Wild Rose

We have all had dreams which others might laugh at or find crazy. Precious few of us have the courage or pluck to follow through on those dreams. Life gets in the way. We settle into routine and what is expected of us. Those dreams die an unceremonious death. Here is another British music film, that aims to show us a woman who despite all that is against her sets out to live out her dream. And it is not as hokey as I make it seem.

Fresh off a 12 month sentence in prison, Glaswegian Rose-Lyn Harlan (Jessie Buckley – from television’s Chernobyl) is out without a penny to her name, but a song in her heart. That song is a country one. Country music is her passion and her dream is to travel to Nashville to sing at the Grand Ole Opry.

Once out she travels to her mother’s house, after a quick visit with her boyfriend (James Harkness – Rogue One, Darkest Hour). Her mother, Marion (Julie Walters – Billy Elliot, Mamma Mia!), has been taking care of Rose’s two young children while she has been in prison.

One she has a job cleaning the house of a wealthy woman, Rose moves herself and her two kids into a run down flat. Her dream of Nashville does not die much to her mother’s chagrin. When the woman (Sophie Okonedo – Hotel Rwanda, Aeon Flux) whose house she cleans comes up with an idea to get Rose the money she needs to travel to Nashville, instead of things beginning to look up, Rose’s life begins to unravel.

Some can sing. Some can act. Jessie Buckley demonstrates herself able to do both. It is a rare thing. But in this instance, a necessary one. Wild Rose, directed by Tom Harper (directed mini-series War & Peace – 2016), demands it of its leading lady. Buckley, who is Irish so even has to do a Scottish accent.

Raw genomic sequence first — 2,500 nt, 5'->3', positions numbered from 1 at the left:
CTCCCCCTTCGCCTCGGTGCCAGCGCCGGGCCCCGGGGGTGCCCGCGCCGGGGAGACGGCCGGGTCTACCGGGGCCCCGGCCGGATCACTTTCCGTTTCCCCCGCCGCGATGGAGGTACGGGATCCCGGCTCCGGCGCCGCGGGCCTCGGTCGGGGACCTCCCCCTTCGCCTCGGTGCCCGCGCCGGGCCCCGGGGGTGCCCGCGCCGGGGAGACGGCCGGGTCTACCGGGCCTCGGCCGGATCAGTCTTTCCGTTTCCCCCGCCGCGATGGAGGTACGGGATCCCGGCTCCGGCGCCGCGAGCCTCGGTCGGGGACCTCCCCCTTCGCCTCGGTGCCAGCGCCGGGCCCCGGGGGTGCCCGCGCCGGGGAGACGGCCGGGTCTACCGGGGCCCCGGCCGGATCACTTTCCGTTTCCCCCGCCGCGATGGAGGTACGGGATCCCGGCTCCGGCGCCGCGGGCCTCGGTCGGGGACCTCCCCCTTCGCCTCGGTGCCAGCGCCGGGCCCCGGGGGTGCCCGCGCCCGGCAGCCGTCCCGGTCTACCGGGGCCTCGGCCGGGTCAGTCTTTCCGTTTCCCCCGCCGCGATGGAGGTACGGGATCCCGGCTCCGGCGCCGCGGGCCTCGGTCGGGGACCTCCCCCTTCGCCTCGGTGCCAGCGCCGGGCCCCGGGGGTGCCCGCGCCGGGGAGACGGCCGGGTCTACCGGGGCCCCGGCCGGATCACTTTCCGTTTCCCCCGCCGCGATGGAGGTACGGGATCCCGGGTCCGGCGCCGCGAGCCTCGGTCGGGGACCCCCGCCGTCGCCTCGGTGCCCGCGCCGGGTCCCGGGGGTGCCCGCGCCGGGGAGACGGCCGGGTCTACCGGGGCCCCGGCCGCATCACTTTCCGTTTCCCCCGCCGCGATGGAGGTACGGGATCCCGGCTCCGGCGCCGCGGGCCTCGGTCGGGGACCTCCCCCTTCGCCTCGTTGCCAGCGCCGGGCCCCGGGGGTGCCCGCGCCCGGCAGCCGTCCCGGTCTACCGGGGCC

Though the film is rather formulaic and predictable, it has a heart as wide as the screen it is shown upon. Eventually that, along with the acting from its cast, wins the viewer over.

What it does show and show well, is the difficult path of women in music (or the arts, for that matter). Often they have to make a choice. A tough choice between their passion and their family. As much as Rose loves country music, at one point she is about to give up her dream to raise her children. Rose believes her being a success in music will be a benefit for everyone; her mother Marion disagrees. Conflict raises its ugly head.

Though you might think that the film is going to continue along its predictable way, it is just then when it zigs when you think it is going to zag. It is a less Disney way of telling a story and a more realistic one. Kudos to everyone involved in making that change of pace decision. With this it makes a film with plenty to say find its voice and sing.

Though music is the backbone of the film, the heart of it is the mother-child relationship. How strong that bond is. How it last for their entire lives. Marion and Rose still have things to work out. Mother-daughter things. Just as Rose and her young daughter do.

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